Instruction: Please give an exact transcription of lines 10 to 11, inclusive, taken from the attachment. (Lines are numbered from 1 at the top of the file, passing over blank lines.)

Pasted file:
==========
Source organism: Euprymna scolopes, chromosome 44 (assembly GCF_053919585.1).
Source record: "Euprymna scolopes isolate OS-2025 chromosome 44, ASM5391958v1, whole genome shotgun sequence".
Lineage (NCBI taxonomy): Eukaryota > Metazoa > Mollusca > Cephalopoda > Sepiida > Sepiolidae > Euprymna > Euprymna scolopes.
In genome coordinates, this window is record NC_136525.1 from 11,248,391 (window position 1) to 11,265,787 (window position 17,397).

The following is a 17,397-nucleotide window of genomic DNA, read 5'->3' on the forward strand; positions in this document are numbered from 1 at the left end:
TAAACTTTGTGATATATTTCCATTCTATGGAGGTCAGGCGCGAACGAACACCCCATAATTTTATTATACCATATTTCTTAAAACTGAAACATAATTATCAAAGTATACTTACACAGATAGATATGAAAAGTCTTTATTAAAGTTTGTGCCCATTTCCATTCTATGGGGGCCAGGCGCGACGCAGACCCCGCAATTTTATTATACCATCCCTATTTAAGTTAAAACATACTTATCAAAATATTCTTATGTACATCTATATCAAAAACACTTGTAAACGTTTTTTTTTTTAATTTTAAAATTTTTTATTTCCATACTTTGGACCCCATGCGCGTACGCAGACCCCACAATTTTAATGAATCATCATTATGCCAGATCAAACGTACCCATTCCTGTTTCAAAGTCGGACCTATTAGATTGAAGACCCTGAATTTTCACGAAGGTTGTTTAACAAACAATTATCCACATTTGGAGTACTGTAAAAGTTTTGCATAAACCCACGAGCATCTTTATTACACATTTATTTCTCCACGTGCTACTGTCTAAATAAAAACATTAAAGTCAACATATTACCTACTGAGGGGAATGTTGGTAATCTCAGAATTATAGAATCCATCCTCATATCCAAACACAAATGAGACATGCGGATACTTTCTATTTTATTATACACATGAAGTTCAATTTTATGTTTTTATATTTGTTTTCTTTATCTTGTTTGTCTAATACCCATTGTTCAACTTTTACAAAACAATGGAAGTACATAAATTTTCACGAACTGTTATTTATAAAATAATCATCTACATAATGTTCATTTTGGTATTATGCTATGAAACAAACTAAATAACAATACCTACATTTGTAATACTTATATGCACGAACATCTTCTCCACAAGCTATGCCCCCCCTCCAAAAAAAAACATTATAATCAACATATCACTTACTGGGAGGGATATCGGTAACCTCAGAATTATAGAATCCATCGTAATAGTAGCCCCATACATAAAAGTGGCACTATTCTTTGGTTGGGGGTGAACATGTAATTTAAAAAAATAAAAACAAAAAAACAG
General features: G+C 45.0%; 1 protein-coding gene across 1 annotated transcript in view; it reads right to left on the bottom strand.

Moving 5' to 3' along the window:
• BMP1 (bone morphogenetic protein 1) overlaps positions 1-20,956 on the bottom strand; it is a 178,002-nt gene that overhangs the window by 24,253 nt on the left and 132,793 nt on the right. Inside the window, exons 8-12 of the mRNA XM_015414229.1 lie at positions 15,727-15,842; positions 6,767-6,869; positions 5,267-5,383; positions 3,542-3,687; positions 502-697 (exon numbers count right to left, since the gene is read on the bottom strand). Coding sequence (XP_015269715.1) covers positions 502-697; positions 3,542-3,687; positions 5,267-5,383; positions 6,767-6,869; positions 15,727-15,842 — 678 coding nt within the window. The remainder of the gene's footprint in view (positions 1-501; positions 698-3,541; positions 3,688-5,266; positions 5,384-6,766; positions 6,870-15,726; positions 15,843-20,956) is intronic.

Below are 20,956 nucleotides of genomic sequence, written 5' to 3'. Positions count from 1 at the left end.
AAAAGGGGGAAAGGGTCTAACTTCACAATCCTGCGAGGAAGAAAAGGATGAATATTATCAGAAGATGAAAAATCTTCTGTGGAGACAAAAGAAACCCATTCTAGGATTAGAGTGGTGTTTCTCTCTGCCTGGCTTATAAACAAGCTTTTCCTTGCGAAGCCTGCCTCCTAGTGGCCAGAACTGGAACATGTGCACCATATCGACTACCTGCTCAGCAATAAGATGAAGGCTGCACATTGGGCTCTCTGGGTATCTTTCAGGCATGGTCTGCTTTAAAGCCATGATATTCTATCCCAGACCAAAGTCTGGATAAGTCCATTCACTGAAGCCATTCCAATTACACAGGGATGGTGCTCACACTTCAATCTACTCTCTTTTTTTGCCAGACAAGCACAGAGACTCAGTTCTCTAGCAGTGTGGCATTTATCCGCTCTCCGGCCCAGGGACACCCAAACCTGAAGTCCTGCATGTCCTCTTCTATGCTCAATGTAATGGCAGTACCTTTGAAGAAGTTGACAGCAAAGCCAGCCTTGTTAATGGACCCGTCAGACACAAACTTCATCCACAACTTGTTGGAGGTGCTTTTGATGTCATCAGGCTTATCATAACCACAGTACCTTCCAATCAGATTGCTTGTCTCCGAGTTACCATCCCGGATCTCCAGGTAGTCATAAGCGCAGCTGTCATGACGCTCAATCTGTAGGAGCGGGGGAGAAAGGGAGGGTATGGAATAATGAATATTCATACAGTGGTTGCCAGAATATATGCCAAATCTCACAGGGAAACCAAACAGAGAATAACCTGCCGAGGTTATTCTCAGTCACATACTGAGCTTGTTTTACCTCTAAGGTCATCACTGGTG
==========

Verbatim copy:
Below are 20,956 nucleotides of genomic sequence, written 5' to 3'. Positions count from 1 at the left end.
AAAAGGGGGAAAGGGTCTAACTTCACAATCCTGCGAGGAAGAAAAGGATGAATATTATCAGAAGATGAAAAATCTTCTGTGGAGACAAAAGAAACCCATTCTAGGATTAGAGTGGTGTTTCTCTCTGCCTGGCTTATAAACAAGCTTTTCCTTGCGAAGCCTGCCTCCTAGTGGCCAGAACTGGAACATGTGCACCATATCGACTACCTGCTCAGCAATAAGATGAAGGCTGCACATTGGGCTCTCTGGGTATCTTTCAGGCATGGTCTGCTTTAAAGCCATGATATTCTATCCCAGACCAAAGTCTGGATAAGTCCATTCACTGAAGCCATTCCAATTACACAGGGATGGTGCTCACACTTCAATCTACTCTCTTTTTTTGCCAGACAAGCACAGAGACTCAGTTCTCTAGCAGTGTGGCATTTATCCGCTCTCCGGCCCAGGGACACCCAAACCTGAAGTCCTGCATGTCCTCTTCTATGCTCAATGTAATGGCAGTACCTTTGAAGAAGTTGACAGCAAAGCCAGCCTTGTTAATGGACCCGTCAGACACAAACTTCATCCACAACTTGTTGGAGGTGCTTTTGATGTCATCAGGCTTATCATAACCACAGTACCTTCCAATCAGATTGCTTGTCTCCGAGTTACCATCCCGGATCTCCAGGTAGTCATAAGCGCAGCTGTCATGACGCTCAATCTGTAGGAGCGGGGGAGAAAGGGAGGGTATGGAATAATGAATATTCATACAGTGGTTGCCAGAATATATGCCAAATCTCACAGGGAAACCAAACAGAGAATAACCTGCCGAGGTTATTCTCAGTCACATACTGAGCTTGTTTTACCTCTAAGGTCATCACTGGTG